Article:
a collapsed configuration in which the at least two or more fixation structures wrap circumferentially around the therapy delivery element but not overlapping one another with insertion of the therapy delivery element into the lumen; and
a deployed configuration in which the at least two or more fixation structures expands radially outwardly from the therapy delivery element with the introducer retracted from the at least one fixation structure, wherein, in the deployed configuration, the proximal and distal edge surfaces are configured to provide substantially symmetrical resistance to displacement of the therapy delivery element in either a proximal direction or a distal direction along the central axis with the therapy delivery element is implanted within the living body.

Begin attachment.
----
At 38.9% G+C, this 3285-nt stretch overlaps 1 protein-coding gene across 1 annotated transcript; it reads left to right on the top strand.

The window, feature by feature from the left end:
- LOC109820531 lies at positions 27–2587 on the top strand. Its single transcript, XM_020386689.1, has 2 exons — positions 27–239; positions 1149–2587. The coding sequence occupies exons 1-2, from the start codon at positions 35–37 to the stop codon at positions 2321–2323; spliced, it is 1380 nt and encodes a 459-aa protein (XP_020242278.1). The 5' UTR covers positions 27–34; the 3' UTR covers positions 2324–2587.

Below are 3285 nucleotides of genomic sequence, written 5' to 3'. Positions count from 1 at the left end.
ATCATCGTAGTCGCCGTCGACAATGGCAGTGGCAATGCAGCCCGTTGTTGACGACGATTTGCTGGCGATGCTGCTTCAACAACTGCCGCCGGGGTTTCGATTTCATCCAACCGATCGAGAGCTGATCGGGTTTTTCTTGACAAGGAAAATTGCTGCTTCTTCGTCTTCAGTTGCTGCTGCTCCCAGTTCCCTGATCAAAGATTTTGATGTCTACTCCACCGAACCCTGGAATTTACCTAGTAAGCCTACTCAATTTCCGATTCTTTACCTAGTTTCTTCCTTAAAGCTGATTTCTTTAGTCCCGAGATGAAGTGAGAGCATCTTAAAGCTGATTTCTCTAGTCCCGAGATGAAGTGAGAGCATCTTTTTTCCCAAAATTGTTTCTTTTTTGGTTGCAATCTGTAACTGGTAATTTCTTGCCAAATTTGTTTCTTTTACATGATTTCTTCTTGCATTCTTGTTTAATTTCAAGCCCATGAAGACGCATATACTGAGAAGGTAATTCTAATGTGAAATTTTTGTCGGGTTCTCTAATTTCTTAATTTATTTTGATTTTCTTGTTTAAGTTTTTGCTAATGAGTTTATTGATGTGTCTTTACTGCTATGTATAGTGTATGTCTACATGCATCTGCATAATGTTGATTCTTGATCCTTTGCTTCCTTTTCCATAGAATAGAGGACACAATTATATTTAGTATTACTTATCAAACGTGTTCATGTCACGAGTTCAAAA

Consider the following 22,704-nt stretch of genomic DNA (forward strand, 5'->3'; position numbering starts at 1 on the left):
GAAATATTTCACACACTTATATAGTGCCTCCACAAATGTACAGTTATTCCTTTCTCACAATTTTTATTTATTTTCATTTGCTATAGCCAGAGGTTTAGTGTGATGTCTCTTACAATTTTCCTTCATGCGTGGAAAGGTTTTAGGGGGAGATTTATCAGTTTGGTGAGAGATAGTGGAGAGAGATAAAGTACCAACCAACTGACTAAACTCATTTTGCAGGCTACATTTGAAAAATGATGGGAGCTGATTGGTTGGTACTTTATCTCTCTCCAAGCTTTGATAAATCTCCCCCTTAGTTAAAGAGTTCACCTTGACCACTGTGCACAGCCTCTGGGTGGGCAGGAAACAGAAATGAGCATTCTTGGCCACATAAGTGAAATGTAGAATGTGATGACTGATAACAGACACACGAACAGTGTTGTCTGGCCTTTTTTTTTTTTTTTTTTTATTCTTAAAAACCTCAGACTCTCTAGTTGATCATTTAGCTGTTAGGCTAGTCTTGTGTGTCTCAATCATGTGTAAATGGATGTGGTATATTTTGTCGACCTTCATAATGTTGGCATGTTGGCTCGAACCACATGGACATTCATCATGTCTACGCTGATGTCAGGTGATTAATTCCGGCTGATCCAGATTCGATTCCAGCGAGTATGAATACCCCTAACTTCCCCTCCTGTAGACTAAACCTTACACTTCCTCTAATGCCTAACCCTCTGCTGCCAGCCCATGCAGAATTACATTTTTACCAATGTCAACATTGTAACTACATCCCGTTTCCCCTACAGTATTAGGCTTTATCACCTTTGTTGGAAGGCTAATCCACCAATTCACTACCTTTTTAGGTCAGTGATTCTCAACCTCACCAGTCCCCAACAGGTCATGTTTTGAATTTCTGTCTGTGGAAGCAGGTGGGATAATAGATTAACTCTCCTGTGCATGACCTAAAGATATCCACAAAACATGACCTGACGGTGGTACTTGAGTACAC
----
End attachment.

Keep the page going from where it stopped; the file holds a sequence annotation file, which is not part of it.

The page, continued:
18. The therapy assembly of claim 17, wherein the at least two or more fixation structures includes major surfaces generally parallel with, and extending generally radially outwardly from, a central axis of the therapy delivery element.
19. The therapy assembly of claim 18, comprising at least two fixation assemblies arranged axially offset from one another along the therapy delivery element, wherein each fixation assembly includes at least two of the fixation structures, and wherein the at least two fixation assemblies are rotationally offset from one another so the major surfaces of the fixation structures on at least two fixation assemblies are out-of-plane from one another.
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US20080103574A1 (en) 2006-10-31 2008-05-01 Medtronic, Inc. Implantable medical lead including a directional electrode and fixation elements along an interior surface
US20080103572A1 (en) 2006-10-31 2008-05-01 Medtronic, Inc. Implantable medical lead with threaded fixation